The issue of medical causation can be complex. The complexities of legal causation in a medical context can be even more difficult to grapple with. This case provides welcome clarity for those practitioners involved in inquests as to how coronial causation should be approached.


The case of R (on the application of Chidlow) v HM Senior Coroner for Blackpool and Fylde Divisional Court [2019] EWCH 581 (Admin) 12 March 2019 concerned an inquest that was heard in relation to the death of Carl Bibby, who died on 28th July 2009 at the age of 38.

On the evening of the 27th July 2009, Police were called to Mr Bibby’s residence due to his neighbours being alarmed about noises coming from the property. The Police attended and, following concerns about Mr Bibby’s health, made numerous calls to the ambulance service requesting an ambulance to attend. This call was not correctly categorised and, as a result, it took longer than it should have done for the ambulance to arrive. By the time the paramedics arrived on scene, Mr Bibby had suffered a cardiac arrest and could not be resuscitated. The ambulance service admitted to a delay in attending the scene.

At post-mortem examination, a medical cause of death could not be ascertained. However, a Consultant in Critical Care and Emergency Medicine gave evidence at the inquest that, had paramedics arrived before Mr Bibby’s cardiac arrest he would, on the balance of probabilities, have survived. In giving this opinion, the expert Consultant relied, to a certain extent, on statistical evidence of survivability in circumstances such as those of the deceased.

The Coroner ruled that, despite the evidence heard, it was not safe to leave the issue of whether there was a causal link between the delay and Mr Bibby’s death to the jury. This was on the basis that there was no clear cause of death and it would therefore be inappropriate and speculative to make any findings about causation.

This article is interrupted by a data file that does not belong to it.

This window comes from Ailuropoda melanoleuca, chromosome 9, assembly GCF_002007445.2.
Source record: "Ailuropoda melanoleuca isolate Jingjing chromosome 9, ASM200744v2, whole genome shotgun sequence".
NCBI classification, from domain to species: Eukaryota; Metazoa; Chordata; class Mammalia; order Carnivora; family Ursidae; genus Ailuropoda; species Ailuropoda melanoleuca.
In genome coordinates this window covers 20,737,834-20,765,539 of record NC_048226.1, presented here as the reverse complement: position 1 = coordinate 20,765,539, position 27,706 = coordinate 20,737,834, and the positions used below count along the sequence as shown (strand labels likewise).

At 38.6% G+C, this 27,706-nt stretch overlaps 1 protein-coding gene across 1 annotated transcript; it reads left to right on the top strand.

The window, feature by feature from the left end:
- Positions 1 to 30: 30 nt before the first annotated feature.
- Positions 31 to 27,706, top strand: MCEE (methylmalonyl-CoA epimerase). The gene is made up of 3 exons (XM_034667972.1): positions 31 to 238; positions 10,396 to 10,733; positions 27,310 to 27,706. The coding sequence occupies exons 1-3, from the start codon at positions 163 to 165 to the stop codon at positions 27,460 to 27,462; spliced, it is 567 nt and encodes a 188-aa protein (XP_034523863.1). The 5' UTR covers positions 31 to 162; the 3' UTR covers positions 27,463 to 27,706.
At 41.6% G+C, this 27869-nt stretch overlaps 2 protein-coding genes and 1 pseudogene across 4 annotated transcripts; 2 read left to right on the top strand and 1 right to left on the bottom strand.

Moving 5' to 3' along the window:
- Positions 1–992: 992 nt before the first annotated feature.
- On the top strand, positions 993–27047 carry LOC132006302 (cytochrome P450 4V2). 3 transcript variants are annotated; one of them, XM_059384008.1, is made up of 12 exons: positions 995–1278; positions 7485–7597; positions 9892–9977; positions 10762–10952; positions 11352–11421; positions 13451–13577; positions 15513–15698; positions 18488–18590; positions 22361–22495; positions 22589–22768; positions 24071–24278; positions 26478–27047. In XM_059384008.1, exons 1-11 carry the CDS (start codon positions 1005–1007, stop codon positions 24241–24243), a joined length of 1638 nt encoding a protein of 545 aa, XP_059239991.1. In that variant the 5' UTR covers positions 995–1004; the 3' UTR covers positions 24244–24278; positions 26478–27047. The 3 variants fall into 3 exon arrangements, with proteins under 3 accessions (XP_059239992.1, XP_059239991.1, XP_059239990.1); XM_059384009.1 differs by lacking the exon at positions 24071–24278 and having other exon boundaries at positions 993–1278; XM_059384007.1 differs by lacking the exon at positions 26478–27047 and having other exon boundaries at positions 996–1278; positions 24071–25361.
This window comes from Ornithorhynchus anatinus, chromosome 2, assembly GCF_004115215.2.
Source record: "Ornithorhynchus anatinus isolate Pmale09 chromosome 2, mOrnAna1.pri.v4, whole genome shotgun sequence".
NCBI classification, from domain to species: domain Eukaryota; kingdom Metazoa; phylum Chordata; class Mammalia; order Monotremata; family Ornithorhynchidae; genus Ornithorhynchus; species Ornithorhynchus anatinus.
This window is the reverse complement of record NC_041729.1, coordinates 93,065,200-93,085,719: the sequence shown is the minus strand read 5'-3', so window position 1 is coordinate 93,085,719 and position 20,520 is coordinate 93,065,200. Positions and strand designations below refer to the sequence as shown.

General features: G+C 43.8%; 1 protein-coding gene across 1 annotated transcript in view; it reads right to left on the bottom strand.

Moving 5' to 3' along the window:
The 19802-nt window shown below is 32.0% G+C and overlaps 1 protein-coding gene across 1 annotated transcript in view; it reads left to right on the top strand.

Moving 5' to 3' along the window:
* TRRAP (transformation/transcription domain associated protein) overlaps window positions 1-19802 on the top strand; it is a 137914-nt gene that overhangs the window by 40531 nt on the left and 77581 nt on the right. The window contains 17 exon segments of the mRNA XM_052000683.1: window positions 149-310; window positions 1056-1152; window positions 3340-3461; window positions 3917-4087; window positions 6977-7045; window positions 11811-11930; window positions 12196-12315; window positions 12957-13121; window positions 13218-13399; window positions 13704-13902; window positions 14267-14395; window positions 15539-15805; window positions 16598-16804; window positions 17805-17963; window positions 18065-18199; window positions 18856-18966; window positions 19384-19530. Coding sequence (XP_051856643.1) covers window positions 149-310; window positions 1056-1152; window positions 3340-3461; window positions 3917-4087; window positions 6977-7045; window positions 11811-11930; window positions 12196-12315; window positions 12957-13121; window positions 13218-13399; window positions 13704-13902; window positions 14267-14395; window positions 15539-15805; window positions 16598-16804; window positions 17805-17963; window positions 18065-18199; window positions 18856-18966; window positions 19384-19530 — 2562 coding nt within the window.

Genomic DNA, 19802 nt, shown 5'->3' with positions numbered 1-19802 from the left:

Mr Bibby’s brother, Mr Chidlow, brought judicial review proceedings seeking a declaration that, in making this ruling and not allowing the jury to consider the causation issue, the Coroner acted unlawfully. He asked that the record of inquest be quashed and a new inquest be listed in front of a different Coroner.

Summary of Judgment

Mr Justice Pepperall concluded that the Coroner had erred in law and that the issue of the causal link between the admitted delay and Mr Bibby’s death should have been left to the jury. While they may well not in fact have agreed with the Consultant’s evidence, it was still an issue that should have been left to them to consider.

In coming to this conclusion he made a number of important findings, including:

  1. In providing evidence in relation to causation the doctor had not only been relying on statistics. He had instead based his opinion on a number of factors: his own experience; his reading of the other medical evidence available in the case; his understanding of the deceased’s condition at the time the Police were in attendance, and subsequently, during the ambulance attendance; as well as available statistics; and
  2. There was sufficient evidence heard to enable the likely effect of a delay in treatment being received and its implications for survivability to be considered.

Lord Justice Hickinbottom agreed.

As a result of this, the record of inquest was quashed and the case was remitted for a fresh inquest.

Practical Implications

This case has helped provide some clarity in relation to how causation should be considered at inquests. This clarity is provided in two key areas:

  1. The presence of statistical evidence is not on its own enough to establish causation. Instead, specific consideration needs to be made as to the individual circumstances of the deceased and thus where he or she was likely to fall in relation to the statistical categories; and
  2. There is a difference between being able to establish the exact cause of death and being able to say whether or not their life could have been saved with earlier medical attention/treatment. The absence of a clear cause of death therefore does not prevent a causal analysis of any delay in treatment.

The above is likely to be of considerable help when seeking to make submissions as to how much weight to attach to any statistical evidence presented and whether or not the causal impact of any act or omission can be assessed when the cause of death is unclear.

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